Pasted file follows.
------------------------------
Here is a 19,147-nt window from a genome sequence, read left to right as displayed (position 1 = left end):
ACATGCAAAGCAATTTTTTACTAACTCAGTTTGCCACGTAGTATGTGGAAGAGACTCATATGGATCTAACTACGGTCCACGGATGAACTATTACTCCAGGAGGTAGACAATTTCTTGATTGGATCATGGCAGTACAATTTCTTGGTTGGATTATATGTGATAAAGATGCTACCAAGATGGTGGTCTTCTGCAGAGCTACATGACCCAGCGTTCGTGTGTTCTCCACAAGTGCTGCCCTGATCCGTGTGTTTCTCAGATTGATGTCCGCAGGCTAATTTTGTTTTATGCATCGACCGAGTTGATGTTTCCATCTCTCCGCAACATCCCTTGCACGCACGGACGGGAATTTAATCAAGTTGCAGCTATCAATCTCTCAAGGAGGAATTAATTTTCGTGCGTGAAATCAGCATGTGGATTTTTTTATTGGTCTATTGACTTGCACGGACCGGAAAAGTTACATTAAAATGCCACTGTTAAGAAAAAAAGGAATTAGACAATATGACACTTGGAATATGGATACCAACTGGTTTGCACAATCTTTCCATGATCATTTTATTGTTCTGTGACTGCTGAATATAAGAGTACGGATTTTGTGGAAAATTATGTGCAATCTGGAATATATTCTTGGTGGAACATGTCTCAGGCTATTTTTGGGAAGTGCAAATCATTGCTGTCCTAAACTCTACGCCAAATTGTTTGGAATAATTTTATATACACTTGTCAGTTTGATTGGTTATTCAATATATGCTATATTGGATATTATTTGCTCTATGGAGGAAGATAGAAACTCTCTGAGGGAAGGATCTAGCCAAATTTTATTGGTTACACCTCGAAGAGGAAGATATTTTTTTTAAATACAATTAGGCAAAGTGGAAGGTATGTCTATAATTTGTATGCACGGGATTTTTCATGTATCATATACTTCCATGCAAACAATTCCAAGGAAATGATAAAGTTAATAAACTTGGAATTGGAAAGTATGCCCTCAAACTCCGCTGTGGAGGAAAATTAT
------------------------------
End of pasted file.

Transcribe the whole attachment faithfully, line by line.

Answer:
Here is a 19,147-nt window from a genome sequence, read left to right as displayed (position 1 = left end):
ACATGCAAAGCAATTTTTTACTAACTCAGTTTGCCACGTAGTATGTGGAAGAGACTCATATGGATCTAACTACGGTCCACGGATGAACTATTACTCCAGGAGGTAGACAATTTCTTGATTGGATCATGGCAGTACAATTTCTTGGTTGGATTATATGTGATAAAGATGCTACCAAGATGGTGGTCTTCTGCAGAGCTACATGACCCAGCGTTCGTGTGTTCTCCACAAGTGCTGCCCTGATCCGTGTGTTTCTCAGATTGATGTCCGCAGGCTAATTTTGTTTTATGCATCGACCGAGTTGATGTTTCCATCTCTCCGCAACATCCCTTGCACGCACGGACGGGAATTTAATCAAGTTGCAGCTATCAATCTCTCAAGGAGGAATTAATTTTCGTGCGTGAAATCAGCATGTGGATTTTTTTATTGGTCTATTGACTTGCACGGACCGGAAAAGTTACATTAAAATGCCACTGTTAAGAAAAAAAGGAATTAGACAATATGACACTTGGAATATGGATACCAACTGGTTTGCACAATCTTTCCATGATCATTTTATTGTTCTGTGACTGCTGAATATAAGAGTACGGATTTTGTGGAAAATTATGTGCAATCTGGAATATATTCTTGGTGGAACATGTCTCAGGCTATTTTTGGGAAGTGCAAATCATTGCTGTCCTAAACTCTACGCCAAATTGTTTGGAATAATTTTATATACACTTGTCAGTTTGATTGGTTATTCAATATATGCTATATTGGATATTATTTGCTCTATGGAGGAAGATAGAAACTCTCTGAGGGAAGGATCTAGCCAAATTTTATTGGTTACACCTCGAAGAGGAAGATATTTTTTTTAAATACAATTAGGCAAAGTGGAAGGTATGTCTATAATTTGTATGCACGGGATTTTTCATGTATCATATACTTCCATGCAAACAATTCCAAGGAAATGATAAAGTTAATAAACTTGGAATTGGAAAGTATGCCCTCAAACTCCGCTGTGGAGGAAAATTAT